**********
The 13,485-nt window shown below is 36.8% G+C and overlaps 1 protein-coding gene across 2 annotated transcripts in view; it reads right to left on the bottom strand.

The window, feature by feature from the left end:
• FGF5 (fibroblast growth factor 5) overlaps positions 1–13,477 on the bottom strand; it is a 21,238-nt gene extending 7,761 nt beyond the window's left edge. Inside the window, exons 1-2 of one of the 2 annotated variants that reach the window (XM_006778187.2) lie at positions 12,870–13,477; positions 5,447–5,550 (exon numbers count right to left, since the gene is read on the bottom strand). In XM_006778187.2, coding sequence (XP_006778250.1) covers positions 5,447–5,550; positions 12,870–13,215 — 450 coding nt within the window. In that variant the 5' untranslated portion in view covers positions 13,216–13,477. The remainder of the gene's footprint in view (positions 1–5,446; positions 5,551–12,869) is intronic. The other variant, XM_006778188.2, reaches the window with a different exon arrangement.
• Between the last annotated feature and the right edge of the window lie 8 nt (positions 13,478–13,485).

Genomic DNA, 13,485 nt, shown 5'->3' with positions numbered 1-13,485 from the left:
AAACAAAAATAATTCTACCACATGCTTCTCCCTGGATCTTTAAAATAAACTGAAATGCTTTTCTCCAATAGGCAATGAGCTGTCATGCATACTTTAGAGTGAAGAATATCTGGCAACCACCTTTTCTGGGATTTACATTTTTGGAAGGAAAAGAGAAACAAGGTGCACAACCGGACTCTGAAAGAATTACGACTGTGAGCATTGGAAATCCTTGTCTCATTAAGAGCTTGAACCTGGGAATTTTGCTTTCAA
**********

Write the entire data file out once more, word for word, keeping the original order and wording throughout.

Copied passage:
The 13,485-nt window shown below is 36.8% G+C and overlaps 1 protein-coding gene across 2 annotated transcripts in view; it reads right to left on the bottom strand.

The window, feature by feature from the left end:
• FGF5 (fibroblast growth factor 5) overlaps positions 1–13,477 on the bottom strand; it is a 21,238-nt gene extending 7,761 nt beyond the window's left edge. Inside the window, exons 1-2 of one of the 2 annotated variants that reach the window (XM_006778187.2) lie at positions 12,870–13,477; positions 5,447–5,550 (exon numbers count right to left, since the gene is read on the bottom strand). In XM_006778187.2, coding sequence (XP_006778250.1) covers positions 5,447–5,550; positions 12,870–13,215 — 450 coding nt within the window. In that variant the 5' untranslated portion in view covers positions 13,216–13,477. The remainder of the gene's footprint in view (positions 1–5,446; positions 5,551–12,869) is intronic. The other variant, XM_006778188.2, reaches the window with a different exon arrangement.
• Between the last annotated feature and the right edge of the window lie 8 nt (positions 13,478–13,485).

Genomic DNA, 13,485 nt, shown 5'->3' with positions numbered 1-13,485 from the left:
AAACAAAAATAATTCTACCACATGCTTCTCCCTGGATCTTTAAAATAAACTGAAATGCTTTTCTCCAATAGGCAATGAGCTGTCATGCATACTTTAGAGTGAAGAATATCTGGCAACCACCTTTTCTGGGATTTACATTTTTGGAAGGAAAAGAGAAACAAGGTGCACAACCGGACTCTGAAAGAATTACGACTGTGAGCATTGGAAATCCTTGTCTCATTAAGAGCTTGAACCTGGGAATTTTGCTTTCAA